The reputation of the Anti-Corruption Action Centre (ANTAC), a Ukrainian anticorruption NGO, was called into question in May 2017, when a video featuring a report from the American “News24” network appeared on YouTube; the video reported on investigations into the finances of Vitaliy Shabunin, the head of the ANTAC board. A few months later, in September 2017, Ukraine’s NewsOne featured a live broadcast of a sitting of the US Congressional Committee on Financial Issues in relation to alleged corruption in the National Bank of Ukraine (NBU). The hearing focused largely on the conduct of Valeriya Hontareva, who had championed reforms of the banking sector to prevent misuse of the system by business tycoons. The panelists suggested that Ms. Hontareva was herself corrupt and being investigated by the US Congress.
Reports that leading figures fighting for more integrity in Ukraine might themselves be corrupt are, of course, disturbing. What’s even more disturbing is the fact that both of these stories were completely fabricated. News24 does not exist. The news anchor who appeared in the purported News24 video was an American actor named Michael-John Wolfe, hired through the site Fiverr.com. As for the broadcast of the hearing before the “US Congressional Committee on Financial Issues”—there is no such committee. The so-called “hearing” was in fact a private event organized by lobbyists (including former congressman Connie Mack), held in a room in the basement of the US Capitol without the attendance of any current members of Congress. (Representative Ron Estes (R-KS) sponsored the room’s booking, apparently in violation House ethics guidelines.)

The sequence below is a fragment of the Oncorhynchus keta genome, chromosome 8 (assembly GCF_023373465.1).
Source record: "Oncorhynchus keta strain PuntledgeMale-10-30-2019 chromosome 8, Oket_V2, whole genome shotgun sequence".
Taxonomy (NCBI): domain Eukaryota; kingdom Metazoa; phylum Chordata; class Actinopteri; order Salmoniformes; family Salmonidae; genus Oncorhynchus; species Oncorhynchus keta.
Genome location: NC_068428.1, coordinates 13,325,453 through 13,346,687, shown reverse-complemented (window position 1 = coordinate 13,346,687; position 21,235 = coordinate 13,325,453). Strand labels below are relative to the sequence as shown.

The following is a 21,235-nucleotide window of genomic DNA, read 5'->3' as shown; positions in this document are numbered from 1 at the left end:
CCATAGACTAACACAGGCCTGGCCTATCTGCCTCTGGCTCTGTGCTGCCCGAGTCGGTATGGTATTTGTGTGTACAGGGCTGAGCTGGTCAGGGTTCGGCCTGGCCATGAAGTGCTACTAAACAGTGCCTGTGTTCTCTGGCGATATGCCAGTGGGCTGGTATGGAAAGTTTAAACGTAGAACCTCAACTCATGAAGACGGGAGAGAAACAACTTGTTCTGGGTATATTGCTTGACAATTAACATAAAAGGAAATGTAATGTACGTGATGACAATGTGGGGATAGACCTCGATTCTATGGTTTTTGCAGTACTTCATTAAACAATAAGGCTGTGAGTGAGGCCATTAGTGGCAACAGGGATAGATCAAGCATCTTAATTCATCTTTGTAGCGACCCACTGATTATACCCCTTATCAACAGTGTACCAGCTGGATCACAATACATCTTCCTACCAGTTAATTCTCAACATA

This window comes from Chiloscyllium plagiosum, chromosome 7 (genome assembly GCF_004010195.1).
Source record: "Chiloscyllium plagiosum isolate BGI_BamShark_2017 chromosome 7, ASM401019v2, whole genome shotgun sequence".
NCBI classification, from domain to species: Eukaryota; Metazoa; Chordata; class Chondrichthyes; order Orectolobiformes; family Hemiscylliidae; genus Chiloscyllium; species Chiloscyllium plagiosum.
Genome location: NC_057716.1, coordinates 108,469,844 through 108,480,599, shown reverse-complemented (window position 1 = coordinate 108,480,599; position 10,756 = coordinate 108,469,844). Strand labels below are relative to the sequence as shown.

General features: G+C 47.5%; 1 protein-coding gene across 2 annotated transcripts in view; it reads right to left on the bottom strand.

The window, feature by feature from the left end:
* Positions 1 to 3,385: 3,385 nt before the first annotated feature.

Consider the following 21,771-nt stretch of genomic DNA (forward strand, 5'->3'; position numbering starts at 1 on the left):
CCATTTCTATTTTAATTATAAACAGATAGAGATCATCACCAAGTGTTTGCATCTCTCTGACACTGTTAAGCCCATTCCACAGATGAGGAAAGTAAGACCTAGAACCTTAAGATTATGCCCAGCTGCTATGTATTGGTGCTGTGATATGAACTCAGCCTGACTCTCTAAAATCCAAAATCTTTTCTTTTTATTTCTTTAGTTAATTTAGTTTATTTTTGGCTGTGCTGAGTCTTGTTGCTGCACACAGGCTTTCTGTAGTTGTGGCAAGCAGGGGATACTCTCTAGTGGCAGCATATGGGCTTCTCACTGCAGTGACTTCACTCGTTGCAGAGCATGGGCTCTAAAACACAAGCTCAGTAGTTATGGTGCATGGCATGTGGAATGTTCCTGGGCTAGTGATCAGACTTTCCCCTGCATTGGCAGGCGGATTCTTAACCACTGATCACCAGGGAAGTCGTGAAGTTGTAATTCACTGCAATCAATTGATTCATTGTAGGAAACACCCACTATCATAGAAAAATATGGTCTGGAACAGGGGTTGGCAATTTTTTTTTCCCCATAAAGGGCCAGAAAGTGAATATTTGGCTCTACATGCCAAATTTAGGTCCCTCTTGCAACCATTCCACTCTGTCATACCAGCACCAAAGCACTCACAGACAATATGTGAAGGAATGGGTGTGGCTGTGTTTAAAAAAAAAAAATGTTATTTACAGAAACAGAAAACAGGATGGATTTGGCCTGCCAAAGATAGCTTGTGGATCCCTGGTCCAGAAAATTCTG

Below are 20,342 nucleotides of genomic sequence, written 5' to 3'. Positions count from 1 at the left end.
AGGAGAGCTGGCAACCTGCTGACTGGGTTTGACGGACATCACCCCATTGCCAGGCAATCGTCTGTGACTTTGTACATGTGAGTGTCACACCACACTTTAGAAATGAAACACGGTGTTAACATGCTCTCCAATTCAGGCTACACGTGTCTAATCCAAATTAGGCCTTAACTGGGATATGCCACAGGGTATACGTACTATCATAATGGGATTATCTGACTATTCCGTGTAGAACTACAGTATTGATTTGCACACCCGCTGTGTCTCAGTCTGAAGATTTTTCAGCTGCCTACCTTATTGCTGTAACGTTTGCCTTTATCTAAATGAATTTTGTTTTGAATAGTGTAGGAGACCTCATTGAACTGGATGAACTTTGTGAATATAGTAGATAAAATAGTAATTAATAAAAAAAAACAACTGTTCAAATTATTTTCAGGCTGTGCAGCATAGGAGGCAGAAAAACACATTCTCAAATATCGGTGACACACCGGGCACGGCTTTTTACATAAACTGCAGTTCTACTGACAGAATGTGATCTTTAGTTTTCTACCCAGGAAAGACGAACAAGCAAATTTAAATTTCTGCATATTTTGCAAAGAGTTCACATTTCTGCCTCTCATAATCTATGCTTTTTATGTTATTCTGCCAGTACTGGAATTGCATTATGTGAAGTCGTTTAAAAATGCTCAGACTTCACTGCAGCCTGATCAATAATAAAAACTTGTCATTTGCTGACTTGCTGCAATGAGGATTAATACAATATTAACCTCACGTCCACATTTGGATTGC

Although attempts to tarnish the reputations of activists and reformers are not new, the two incidents described above reveal that anti-anti-corruption forces are beginning to deploy the “fake news” tactics that garnered so much attention in recent elections, especially though not exclusively in the United States. And while in these incidents fake news was used as an offensive strategy, fake news has also been deployed defensively, for example by the wealthy and influential Gupta family in South Africa, to shake off allegations of corruption.
Although these efforts in Ukraine seem clumsy and easily exposed, it is likely that fake news will be an increasingly difficult challenge for anticorruption efforts in the years to come. The fake news phenomenon threatens to undermine anticorruption efforts in a variety of ways: Continue reading